Electronic post-punk duo Kite Base discuss debut LP, ‘Latent Whispers’

Kite Base are a duo consisting of bassists Ayse Hassan and Kendra Frost

kite base interview

Photo by Garry Hensey

Kite Base is an electronic post-punk band consisting of bass guitarists Ayse Hassan (also of Savages) and Kendra Frost. The duo will release its debut full-length, Latent Whispers, on May 26. Watch the video for the Latent Whispers cut ‘Soothe’ below. The video is a showcase of the band’s propulsive, seductive sound and also of the visual identity that unites its origami-themed logo, art direction, and angular aesthetic.

The band received praise from Trent Reznor last year; Kite Base’s cover of the classic Nine Inch Nails song ‘Something I Can Never Have’ prompted Reznor to tweet a one-word approval: “Excellent.” We asked Kite Base about Nine Inch Nails, Latent Whispers and more in an email interview. Read Ayse and Kendra’s answers below.

Culture Creature: What interests you about origami as a symbol?

Ayse: Mostly what the symbol ‘Kite Base’ represents. It’s a simple starting fold in origami, which can be transformed into whatever you want it to be – you just need the desire and imagination to do so. I feel it’s always important to stay in touch with the wonders of our imagination – I romanticize that it’s one of the truest forms of freedom we have left, although I do wonder how our everyday lives impact/manipulate the thoughts and dreams we have.

Kite Base has a very strong visual presence that unites much of your work. Do either of you have backgrounds in art or design?

Kendra: Initially, I got into a lot of my favourite bands by being attracted to album art. I’d try to imagine the sound the images represented and found it fascinating when the visuals complimented the audio as they extended the experience, so I find it important to try to emulate the same. I have a BA (Hons) degree in photography from London College of Communication, Uni of the Arts London. Personally, those fine art methodologies fuel a lot of my creative ideas and decisions now. There is a real beauty to defining a process and I enjoy the problem-solving aspect of how to extend an aesthetic idea into associated platforms. It’s lovely to hear that comes across!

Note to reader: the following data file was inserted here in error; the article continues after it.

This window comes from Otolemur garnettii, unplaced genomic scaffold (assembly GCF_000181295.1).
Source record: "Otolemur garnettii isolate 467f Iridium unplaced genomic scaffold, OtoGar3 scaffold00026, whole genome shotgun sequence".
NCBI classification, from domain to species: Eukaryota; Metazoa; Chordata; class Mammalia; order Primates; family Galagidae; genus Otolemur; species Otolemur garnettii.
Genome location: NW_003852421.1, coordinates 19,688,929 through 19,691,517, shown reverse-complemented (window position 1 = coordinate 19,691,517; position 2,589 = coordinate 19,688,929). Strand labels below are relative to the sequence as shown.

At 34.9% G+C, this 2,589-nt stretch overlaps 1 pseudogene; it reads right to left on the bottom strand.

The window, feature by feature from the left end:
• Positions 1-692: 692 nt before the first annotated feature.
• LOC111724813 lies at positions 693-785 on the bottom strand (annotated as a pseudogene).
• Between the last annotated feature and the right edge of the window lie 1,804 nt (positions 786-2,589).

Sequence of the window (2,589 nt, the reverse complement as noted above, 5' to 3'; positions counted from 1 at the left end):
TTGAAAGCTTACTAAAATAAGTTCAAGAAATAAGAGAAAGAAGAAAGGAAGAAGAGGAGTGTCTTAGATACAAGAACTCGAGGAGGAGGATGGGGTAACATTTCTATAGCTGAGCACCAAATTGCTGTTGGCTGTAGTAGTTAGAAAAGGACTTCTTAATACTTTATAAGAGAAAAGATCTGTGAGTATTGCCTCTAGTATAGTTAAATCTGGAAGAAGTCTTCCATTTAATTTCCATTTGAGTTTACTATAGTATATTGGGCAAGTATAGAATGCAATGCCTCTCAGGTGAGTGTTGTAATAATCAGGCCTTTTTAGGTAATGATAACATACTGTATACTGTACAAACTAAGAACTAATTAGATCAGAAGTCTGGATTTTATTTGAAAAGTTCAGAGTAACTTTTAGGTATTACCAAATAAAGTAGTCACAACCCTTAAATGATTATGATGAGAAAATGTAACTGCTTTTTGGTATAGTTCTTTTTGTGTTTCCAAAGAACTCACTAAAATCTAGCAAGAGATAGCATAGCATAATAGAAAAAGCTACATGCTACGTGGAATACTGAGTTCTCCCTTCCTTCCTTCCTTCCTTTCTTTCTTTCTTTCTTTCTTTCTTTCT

How did you two meet?

Ayse: We met over the mutual discovery that we both played bass and had a desire to approach music in a slightly different way than we were used to… which eventually turned into us being a duo, both playing bass.

What was the experience like the first time you wrote or jammed together as two bass guitarists?

Kendra: I can remember taking my bass and an iPad loaded up with GarageBand to Ayse’s house and thinking, I’ve absolutely no idea if this is even gonna work! I’d always been a massive fan of dance music, so had a head full of ideas regarding how to approach beat making – but I’d never programmed before. GarageBand seemed an accessible way to start. We played back a beat I’d made, jammed over the top of it and, happily, got something immediately. I think we kind of followed our gut as to what would work: if one played treble, the other played the low end; if one had a solid riff, the other played something more rhythmical perhaps… almost as if the basses were taking the place of a rhythm and lead guitar, or two leads.

What inspired your decision to cover Nine Inch Nails’ ‘Something I Can Never Have’?

Kendra: A repetitive sound appeared in my head one day and I couldn’t shake it off. It sounded a bit like the opening to Laurie Anderson’s ‘O Superman’, but there was another melody in the background that I couldn’t quite place. I eventually twigged that it was the opening piano riff of ‘Something I Can Never Have’ and called Ayse to describe the idea of covering the track with just two basses and vocal layers. We are both huge Nine Inch Nails fans, so the rest was a total joy to pen down – a chance to play a bunch of our favorite NIN riffs! Like the repeated theme from ‘The Fragile,’ which crept in later, two time signatures blending in together… it grew from there.

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